That's why I think 2010 will be a big year for location-based services. Sure, 2010 is likely to be all about tablets and the looming showdown between Google and Microsoft , but it may also be the year when people become more comfortable with broadcasting their location to the rest of the world.
There are many location-based services available today, but here's a look at five that you'll want to keep your eye on as we approach the new year.
One of the more popular location-based services among early adopters is foursquare. Part game, part recommendation service for local hangouts, foursquare works by having you check in at locations as you move about a city, airport, or wherever else you might be.
Once you check in, your Foursquare friends will know where you are and you'll receive automated recommendations for nearby restaurants, cafes, and other locations from previous Foursquare visitors. You can also leave your own tips about a place that will be picked up by other Foursquare users when they check into that location.
Foursquare is also a game where you earn points every time you check in, which in turn earns you virtual badges. But you can also earn freebies and coupon offers by checking in at participating locations. To get these offers, you have to become the mayor of a particular location, which means you have checked in at a location more times than any other Foursquare user. The mayor of the Bowery Wine Company in New York, for example, gets their first drink of the night free; while the mayor of San Francisco Symphony-Davies Symphony Hall currently gets 50 percent off tickets for the symphony's January 15 concert and access to the post-concert party. Check out Foursquare's complete list of freebie offers .
You can access Foursquare on your mobile phone by downloading the iPhone or Android application, visiting Foursquare's mobile Website , or via SMS (U.S. only) at 50500. Foursquare says a Blackberry app is in development.
Gowalla is a location-based game similar to Foursquare, where you check in to locations using an iPhone app. The gaming aspect is a little different, though, since you participate in a game of virtual geocaching and you don't connect with friends as you do in Foursquare.
When you visit a location you'll be presented with a list of virtual goods, called icons, that you can pick up. You can only carry ten icons at once (although you can archive them for safe keeping), so you may have to drop some of the icons you already have at the new location.
You can check in at any location in the world called spots, and for each spot you visit you receive a stamp in your virtual passport. If you create your a new spot on Gowalla you become the commissioner for that location, and the first ten people to leave virtual goods at the new spot become its founders. Spot commissioners can edit details about a spot, and Gowalla says it will be giving special privileges to founders in the future.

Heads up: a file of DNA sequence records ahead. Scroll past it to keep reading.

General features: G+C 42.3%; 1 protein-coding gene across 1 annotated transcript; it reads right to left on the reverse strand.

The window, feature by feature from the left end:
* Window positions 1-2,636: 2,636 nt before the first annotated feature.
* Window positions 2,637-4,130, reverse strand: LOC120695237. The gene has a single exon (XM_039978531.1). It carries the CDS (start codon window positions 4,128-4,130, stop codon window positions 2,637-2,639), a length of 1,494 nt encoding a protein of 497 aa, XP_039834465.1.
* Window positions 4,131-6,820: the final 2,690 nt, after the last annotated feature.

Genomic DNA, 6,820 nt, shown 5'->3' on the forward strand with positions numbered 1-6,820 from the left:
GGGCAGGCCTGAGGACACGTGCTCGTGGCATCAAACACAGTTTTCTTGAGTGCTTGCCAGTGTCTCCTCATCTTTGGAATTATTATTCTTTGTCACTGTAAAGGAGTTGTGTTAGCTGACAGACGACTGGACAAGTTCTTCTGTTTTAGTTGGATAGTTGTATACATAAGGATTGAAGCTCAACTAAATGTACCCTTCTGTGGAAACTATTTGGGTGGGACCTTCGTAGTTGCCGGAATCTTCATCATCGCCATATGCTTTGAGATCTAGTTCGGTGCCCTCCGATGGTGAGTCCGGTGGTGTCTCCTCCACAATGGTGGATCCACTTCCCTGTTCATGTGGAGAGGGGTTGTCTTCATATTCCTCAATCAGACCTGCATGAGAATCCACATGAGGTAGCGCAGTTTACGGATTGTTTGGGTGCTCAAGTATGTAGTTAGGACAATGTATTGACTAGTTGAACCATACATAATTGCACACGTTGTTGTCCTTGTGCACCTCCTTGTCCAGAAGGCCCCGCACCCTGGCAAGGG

You can also use Gowalla to go on trips, which are basically guided tours using Google Maps. There are many trips available, including a University of Arkansas tour , a pub crawl on Oklahoma City's Western Avenue, and a ghost tour in Pleasanton, California. For every trip you complete you earn a Pin of Glory, which Gowalla says are the "ultimate measure of Gowalla Greatness."
Gowalla requires a GPS-enabled iPhone for optimal results.
If you just want to share your location with your friends without the gaming aspect, then Google Latitude is for you. Latitude is available on your smartphone or your laptop, and displays your location on Google Maps using your Google profile picture as an icon. Any of your Google contacts that have also opted into Latitude will be displayed on your map, and clicking on their icon allows you to send them an e-mail or instant message. Check out Google's Latitude page for a complete list of supported smartphones.
If you need to figure out your location in unfamiliar surroundings, Google has another service called My Location that can help. My Location also works on your desktop or smartphone, and displays a little dot on Google Maps to show your location. From there, it's easy to find directions or a business, or just explore your surroundings. To get My Location to work on your desktop you must be using a Web browser that supports the W3C Geolocation API such as Firefox or Google Chrome. My Location does not work with the most recent beta version of Google Chrome for Mac.
Many location-based services can help you find the next great party or event, such as buzzd and Hot Potato. With buzzd, you can track what other users are saying about a particular place on Twitter to get a feel for the hottest places in your area on any given night. You can download buzzd applications for the iPhone, Blackberry, and Android devices or through the mobile Web at buzzd.com/m.
Hot Potato is a social networking application where you can create private or public events, and upload notes and photos of the event to share with others. When you attend an event you check in just like Foursquare and Gowalla, but checking in only tells others whether you're attending the event in person, watching a broadcast, or following along on Hot Potato's Website. You can use Hot Potato through an iPhone application or through the Website.
Twitter recently launched its location-based service, which allows you to embed your location in the metadata of a tweet on a case-by-case basis. Your location doesn't appear in the tweet, but underneath it along with other information like the time you sent the message and which Twitter client you were using (twitter client, Website, iPhone app, etc.).
These are just a few of the many location-based services and games available today. Do you have a favorite location-based application or does the whole idea just creep you out?
Connect with Ian on Twitter (@ianpaul).